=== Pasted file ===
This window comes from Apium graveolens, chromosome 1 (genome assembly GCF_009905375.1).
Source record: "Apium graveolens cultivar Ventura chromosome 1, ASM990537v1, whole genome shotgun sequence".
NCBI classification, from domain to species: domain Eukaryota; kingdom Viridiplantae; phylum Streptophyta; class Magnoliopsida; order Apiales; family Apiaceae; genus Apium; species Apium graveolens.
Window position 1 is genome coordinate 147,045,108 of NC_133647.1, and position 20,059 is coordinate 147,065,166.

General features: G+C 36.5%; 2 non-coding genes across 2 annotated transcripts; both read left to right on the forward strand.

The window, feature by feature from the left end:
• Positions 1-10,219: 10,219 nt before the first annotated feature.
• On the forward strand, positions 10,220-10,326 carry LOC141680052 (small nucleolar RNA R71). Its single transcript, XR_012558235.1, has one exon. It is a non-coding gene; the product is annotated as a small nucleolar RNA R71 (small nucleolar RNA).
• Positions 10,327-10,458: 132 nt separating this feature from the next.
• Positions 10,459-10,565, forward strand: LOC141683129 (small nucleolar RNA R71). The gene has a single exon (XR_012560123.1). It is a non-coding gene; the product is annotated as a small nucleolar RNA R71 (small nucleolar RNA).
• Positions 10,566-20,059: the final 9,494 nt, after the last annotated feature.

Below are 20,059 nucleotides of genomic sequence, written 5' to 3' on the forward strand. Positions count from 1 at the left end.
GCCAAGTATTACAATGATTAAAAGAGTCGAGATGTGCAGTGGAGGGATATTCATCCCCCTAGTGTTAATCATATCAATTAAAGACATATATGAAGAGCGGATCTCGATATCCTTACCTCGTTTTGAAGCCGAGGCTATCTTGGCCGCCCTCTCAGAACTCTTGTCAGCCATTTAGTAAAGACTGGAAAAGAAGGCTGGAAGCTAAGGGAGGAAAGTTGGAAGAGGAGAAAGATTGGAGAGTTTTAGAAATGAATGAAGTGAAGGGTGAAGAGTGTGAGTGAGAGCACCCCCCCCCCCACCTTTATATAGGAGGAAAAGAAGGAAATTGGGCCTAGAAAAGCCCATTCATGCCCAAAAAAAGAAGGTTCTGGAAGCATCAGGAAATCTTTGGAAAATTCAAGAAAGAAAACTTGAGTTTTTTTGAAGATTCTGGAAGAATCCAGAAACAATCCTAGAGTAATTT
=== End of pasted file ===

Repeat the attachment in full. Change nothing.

This window comes from Apium graveolens, chromosome 1 (genome assembly GCF_009905375.1).
Source record: "Apium graveolens cultivar Ventura chromosome 1, ASM990537v1, whole genome shotgun sequence".
NCBI classification, from domain to species: domain Eukaryota; kingdom Viridiplantae; phylum Streptophyta; class Magnoliopsida; order Apiales; family Apiaceae; genus Apium; species Apium graveolens.
Window position 1 is genome coordinate 147,045,108 of NC_133647.1, and position 20,059 is coordinate 147,065,166.

General features: G+C 36.5%; 2 non-coding genes across 2 annotated transcripts; both read left to right on the forward strand.

The window, feature by feature from the left end:
• Positions 1-10,219: 10,219 nt before the first annotated feature.
• On the forward strand, positions 10,220-10,326 carry LOC141680052 (small nucleolar RNA R71). Its single transcript, XR_012558235.1, has one exon. It is a non-coding gene; the product is annotated as a small nucleolar RNA R71 (small nucleolar RNA).
• Positions 10,327-10,458: 132 nt separating this feature from the next.
• Positions 10,459-10,565, forward strand: LOC141683129 (small nucleolar RNA R71). The gene has a single exon (XR_012560123.1). It is a non-coding gene; the product is annotated as a small nucleolar RNA R71 (small nucleolar RNA).
• Positions 10,566-20,059: the final 9,494 nt, after the last annotated feature.

Below are 20,059 nucleotides of genomic sequence, written 5' to 3' on the forward strand. Positions count from 1 at the left end.
GCCAAGTATTACAATGATTAAAAGAGTCGAGATGTGCAGTGGAGGGATATTCATCCCCCTAGTGTTAATCATATCAATTAAAGACATATATGAAGAGCGGATCTCGATATCCTTACCTCGTTTTGAAGCCGAGGCTATCTTGGCCGCCCTCTCAGAACTCTTGTCAGCCATTTAGTAAAGACTGGAAAAGAAGGCTGGAAGCTAAGGGAGGAAAGTTGGAAGAGGAGAAAGATTGGAGAGTTTTAGAAATGAATGAAGTGAAGGGTGAAGAGTGTGAGTGAGAGCACCCCCCCCCCCACCTTTATATAGGAGGAAAAGAAGGAAATTGGGCCTAGAAAAGCCCATTCATGCCCAAAAAAAGAAGGTTCTGGAAGCATCAGGAAATCTTTGGAAAATTCAAGAAAGAAAACTTGAGTTTTTTTGAAGATTCTGGAAGAATCCAGAAACAATCCTAGAGTAATTT